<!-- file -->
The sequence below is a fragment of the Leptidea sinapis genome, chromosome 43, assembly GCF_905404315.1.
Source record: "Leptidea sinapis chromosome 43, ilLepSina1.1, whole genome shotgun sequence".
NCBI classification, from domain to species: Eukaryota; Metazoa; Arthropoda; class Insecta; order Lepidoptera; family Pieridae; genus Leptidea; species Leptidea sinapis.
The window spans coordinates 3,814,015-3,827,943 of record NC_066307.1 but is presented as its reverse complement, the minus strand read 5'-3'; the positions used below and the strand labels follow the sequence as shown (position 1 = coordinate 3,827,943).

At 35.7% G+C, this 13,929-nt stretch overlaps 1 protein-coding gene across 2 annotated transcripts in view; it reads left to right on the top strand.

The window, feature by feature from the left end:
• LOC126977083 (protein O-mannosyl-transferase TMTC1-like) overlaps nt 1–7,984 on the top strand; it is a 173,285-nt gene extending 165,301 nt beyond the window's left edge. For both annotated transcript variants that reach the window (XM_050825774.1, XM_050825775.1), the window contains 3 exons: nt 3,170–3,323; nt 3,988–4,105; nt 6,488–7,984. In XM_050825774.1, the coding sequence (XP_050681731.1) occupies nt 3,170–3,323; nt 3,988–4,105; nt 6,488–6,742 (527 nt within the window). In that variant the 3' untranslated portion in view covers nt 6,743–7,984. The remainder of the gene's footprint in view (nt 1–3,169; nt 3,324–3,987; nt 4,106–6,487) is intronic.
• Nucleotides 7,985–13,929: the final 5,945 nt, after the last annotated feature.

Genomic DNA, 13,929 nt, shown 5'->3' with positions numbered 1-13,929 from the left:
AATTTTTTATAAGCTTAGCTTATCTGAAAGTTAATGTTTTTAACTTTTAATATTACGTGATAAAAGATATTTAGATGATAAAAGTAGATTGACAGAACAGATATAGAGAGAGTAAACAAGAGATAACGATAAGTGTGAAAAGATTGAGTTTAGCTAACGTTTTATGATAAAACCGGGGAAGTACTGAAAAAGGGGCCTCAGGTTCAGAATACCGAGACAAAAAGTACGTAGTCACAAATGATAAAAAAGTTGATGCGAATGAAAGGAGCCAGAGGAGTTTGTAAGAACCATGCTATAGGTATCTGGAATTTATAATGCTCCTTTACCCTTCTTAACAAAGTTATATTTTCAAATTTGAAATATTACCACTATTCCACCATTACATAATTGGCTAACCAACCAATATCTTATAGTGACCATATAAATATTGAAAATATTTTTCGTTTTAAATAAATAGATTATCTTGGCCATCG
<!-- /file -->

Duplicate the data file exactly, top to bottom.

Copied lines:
The sequence below is a fragment of the Leptidea sinapis genome, chromosome 43, assembly GCF_905404315.1.
Source record: "Leptidea sinapis chromosome 43, ilLepSina1.1, whole genome shotgun sequence".
NCBI classification, from domain to species: Eukaryota; Metazoa; Arthropoda; class Insecta; order Lepidoptera; family Pieridae; genus Leptidea; species Leptidea sinapis.
The window spans coordinates 3,814,015-3,827,943 of record NC_066307.1 but is presented as its reverse complement, the minus strand read 5'-3'; the positions used below and the strand labels follow the sequence as shown (position 1 = coordinate 3,827,943).

At 35.7% G+C, this 13,929-nt stretch overlaps 1 protein-coding gene across 2 annotated transcripts in view; it reads left to right on the top strand.

The window, feature by feature from the left end:
• LOC126977083 (protein O-mannosyl-transferase TMTC1-like) overlaps nt 1–7,984 on the top strand; it is a 173,285-nt gene extending 165,301 nt beyond the window's left edge. For both annotated transcript variants that reach the window (XM_050825774.1, XM_050825775.1), the window contains 3 exons: nt 3,170–3,323; nt 3,988–4,105; nt 6,488–7,984. In XM_050825774.1, the coding sequence (XP_050681731.1) occupies nt 3,170–3,323; nt 3,988–4,105; nt 6,488–6,742 (527 nt within the window). In that variant the 3' untranslated portion in view covers nt 6,743–7,984. The remainder of the gene's footprint in view (nt 1–3,169; nt 3,324–3,987; nt 4,106–6,487) is intronic.
• Nucleotides 7,985–13,929: the final 5,945 nt, after the last annotated feature.

Genomic DNA, 13,929 nt, shown 5'->3' with positions numbered 1-13,929 from the left:
AATTTTTTATAAGCTTAGCTTATCTGAAAGTTAATGTTTTTAACTTTTAATATTACGTGATAAAAGATATTTAGATGATAAAAGTAGATTGACAGAACAGATATAGAGAGAGTAAACAAGAGATAACGATAAGTGTGAAAAGATTGAGTTTAGCTAACGTTTTATGATAAAACCGGGGAAGTACTGAAAAAGGGGCCTCAGGTTCAGAATACCGAGACAAAAAGTACGTAGTCACAAATGATAAAAAAGTTGATGCGAATGAAAGGAGCCAGAGGAGTTTGTAAGAACCATGCTATAGGTATCTGGAATTTATAATGCTCCTTTACCCTTCTTAACAAAGTTATATTTTCAAATTTGAAATATTACCACTATTCCACCATTACATAATTGGCTAACCAACCAATATCTTATAGTGACCATATAAATATTGAAAATATTTTTCGTTTTAAATAAATAGATTATCTTGGCCATCG